Download links and information about Movin' On by Lee Hazlewood. This album was released in 1977 and it belongs to Country genres. It contains 12 tracks with total duration of 37:36 minutes.
|Buy it NOW at:|
|Buy on iTunes $9.99|
|Buy on Amazon $9.49|
|Buy on Music Bazaar €1.06|
|1.||Mother Country Music||2:42|
|2.||I've Got To Be Moving||3:31|
|3.||The Rising Star||4:10|
|4.||Come On Home To Me||2:39|
|5.||It's For My Dad||3:14|
|6.||Let's Burn Down the Cornfield||2:42|
|7.||Hello Saturday Morning||3:20|
|8.||Wait Till Next Year||3:35|
|11.||Kung Fu You||2:33|
|12.||It Was a Very Good Year||4:17|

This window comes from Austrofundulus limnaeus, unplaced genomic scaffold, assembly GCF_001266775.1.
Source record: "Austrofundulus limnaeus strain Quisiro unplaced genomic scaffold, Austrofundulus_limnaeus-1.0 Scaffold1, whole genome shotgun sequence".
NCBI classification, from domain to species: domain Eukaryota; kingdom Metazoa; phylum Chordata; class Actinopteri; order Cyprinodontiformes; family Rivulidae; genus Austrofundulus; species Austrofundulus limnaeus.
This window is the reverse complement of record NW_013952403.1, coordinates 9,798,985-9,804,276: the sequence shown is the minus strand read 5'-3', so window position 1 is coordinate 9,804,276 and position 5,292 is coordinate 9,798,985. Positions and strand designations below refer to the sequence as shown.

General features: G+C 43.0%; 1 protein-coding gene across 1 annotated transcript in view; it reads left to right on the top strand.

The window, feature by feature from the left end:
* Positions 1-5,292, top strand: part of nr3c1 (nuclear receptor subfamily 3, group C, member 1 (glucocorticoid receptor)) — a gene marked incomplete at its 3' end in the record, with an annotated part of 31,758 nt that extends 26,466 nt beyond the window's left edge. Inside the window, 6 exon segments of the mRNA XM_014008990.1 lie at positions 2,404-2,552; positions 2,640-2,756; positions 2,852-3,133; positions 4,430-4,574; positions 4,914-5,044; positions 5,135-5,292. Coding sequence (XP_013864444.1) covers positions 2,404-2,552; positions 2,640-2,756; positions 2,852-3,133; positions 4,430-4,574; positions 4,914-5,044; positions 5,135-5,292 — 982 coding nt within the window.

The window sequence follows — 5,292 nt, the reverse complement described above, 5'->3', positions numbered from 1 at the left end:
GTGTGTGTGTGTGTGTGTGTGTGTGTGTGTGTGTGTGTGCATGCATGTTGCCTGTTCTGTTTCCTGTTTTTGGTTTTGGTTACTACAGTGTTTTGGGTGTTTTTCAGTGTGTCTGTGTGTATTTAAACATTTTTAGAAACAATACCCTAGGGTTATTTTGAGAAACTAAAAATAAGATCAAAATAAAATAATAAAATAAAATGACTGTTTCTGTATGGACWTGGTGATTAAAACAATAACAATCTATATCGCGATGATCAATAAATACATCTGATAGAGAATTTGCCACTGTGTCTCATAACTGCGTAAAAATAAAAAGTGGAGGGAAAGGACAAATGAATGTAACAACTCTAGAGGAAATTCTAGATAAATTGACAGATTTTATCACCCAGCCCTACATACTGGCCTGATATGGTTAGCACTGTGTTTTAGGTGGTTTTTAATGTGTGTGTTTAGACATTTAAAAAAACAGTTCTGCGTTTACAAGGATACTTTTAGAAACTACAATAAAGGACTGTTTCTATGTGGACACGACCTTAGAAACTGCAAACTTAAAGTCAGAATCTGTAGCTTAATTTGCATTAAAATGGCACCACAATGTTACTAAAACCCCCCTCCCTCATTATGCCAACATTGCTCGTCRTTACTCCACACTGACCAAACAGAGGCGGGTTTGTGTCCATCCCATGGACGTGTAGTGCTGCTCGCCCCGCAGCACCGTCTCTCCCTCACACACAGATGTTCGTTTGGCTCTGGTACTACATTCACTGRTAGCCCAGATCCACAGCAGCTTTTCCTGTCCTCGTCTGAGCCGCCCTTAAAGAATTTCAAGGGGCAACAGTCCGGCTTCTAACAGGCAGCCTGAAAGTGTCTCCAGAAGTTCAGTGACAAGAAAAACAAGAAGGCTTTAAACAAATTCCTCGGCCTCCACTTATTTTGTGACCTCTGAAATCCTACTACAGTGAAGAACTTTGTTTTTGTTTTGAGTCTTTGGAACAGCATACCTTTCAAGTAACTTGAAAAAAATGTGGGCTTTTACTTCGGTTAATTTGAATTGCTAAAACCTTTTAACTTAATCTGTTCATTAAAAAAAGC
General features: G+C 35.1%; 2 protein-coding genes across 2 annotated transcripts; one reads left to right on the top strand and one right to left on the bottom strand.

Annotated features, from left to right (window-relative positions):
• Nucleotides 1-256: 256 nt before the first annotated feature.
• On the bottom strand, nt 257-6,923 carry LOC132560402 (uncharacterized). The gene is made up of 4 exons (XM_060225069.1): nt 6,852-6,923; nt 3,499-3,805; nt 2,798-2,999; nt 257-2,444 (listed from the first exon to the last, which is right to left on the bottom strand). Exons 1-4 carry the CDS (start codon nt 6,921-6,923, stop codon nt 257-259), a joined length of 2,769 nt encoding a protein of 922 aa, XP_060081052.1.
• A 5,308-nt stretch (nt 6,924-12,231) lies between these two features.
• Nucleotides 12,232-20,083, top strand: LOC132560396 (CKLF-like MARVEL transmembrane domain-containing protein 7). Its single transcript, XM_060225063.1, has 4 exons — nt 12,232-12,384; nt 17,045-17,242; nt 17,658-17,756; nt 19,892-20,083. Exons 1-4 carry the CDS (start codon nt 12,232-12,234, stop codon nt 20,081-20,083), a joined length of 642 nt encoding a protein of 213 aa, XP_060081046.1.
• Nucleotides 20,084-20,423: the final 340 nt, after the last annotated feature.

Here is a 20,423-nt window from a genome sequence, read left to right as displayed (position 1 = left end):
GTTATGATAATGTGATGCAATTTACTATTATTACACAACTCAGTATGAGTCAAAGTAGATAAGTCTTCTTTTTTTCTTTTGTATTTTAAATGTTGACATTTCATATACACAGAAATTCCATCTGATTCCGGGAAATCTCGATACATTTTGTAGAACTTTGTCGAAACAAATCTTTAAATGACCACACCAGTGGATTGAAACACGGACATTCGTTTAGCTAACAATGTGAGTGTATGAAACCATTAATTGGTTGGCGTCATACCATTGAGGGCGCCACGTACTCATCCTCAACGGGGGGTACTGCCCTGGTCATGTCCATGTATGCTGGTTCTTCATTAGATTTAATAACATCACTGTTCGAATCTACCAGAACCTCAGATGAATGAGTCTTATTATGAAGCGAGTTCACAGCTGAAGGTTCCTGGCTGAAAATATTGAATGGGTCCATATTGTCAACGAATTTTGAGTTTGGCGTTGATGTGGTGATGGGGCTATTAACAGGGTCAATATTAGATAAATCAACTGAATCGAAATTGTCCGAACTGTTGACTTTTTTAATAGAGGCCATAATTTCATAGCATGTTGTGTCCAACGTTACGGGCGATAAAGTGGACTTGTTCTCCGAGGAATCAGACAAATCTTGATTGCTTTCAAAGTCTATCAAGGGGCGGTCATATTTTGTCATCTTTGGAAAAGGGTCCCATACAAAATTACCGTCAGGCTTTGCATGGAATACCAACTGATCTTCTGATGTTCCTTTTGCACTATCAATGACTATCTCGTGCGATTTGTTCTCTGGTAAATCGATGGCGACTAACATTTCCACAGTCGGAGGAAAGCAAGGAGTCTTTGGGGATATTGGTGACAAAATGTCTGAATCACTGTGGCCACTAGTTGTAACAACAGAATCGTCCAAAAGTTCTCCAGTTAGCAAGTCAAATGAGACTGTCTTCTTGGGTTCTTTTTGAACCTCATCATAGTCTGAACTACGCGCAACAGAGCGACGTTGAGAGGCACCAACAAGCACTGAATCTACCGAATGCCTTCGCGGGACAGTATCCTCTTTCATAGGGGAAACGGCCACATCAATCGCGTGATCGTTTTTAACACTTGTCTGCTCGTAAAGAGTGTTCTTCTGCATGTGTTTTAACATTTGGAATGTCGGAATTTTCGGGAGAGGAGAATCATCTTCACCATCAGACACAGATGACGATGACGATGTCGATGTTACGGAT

Released in the same year as his swan song, Back on the Street Again, hearing this initially feels like as a bit of a letdown. Newly composed Hazlewood originals do not appear and overall the album comes close to a not-so-greatest-hits collection. The only two songs by his own hand are taken from the impressive concept album Requiem for an Almost Lady. Alas, out of their context and bereft of their superbly funny spoken-word introductions ("And you wake up one morning and you say: I feel good, I don't miss her, I can live without her/And you soon learn: that time will come, but it wasn't that day"), they make less sense. Furthermore, including four songs from 1969's career peak, Forty, while leaving out "The Bed" and "Bye Baby" makes you wonder whether Hazlewood had any influence on this at all. Does this turn Movin' On into a disappointing experience for longtime fans as well? Thankfully not, for there's still the other half of the album with songs selected by the man himself. You'll find it amazing how well the hilarious "Kung Fu You" matches his own repertoire. In fact, Hazlewood does it so well, you actually picture him getting in position before being hit black and blue with his own black belt. Like the previous 20th Century Lee, part of Movin' On suffers from over-production. Though some of the studio musicians are, in fact, the guys who would make ABBA famous in years to come, they opt for a kind of cheesiness that surpasses even Hazlewood in his own territory. Only incidentally do they hit the right mark, with "The Rising Star" and "It's for My Dad" being done in a tasteful manner and carefully suited to the sort of mourning Vegas act Hazlewood turned himself into on 1973's Poet, Fool or Bum. In a helpful mood, he performs both without a hint of irony. A nice Peterbilt truck on the album cover might serve to support a careful recommendation.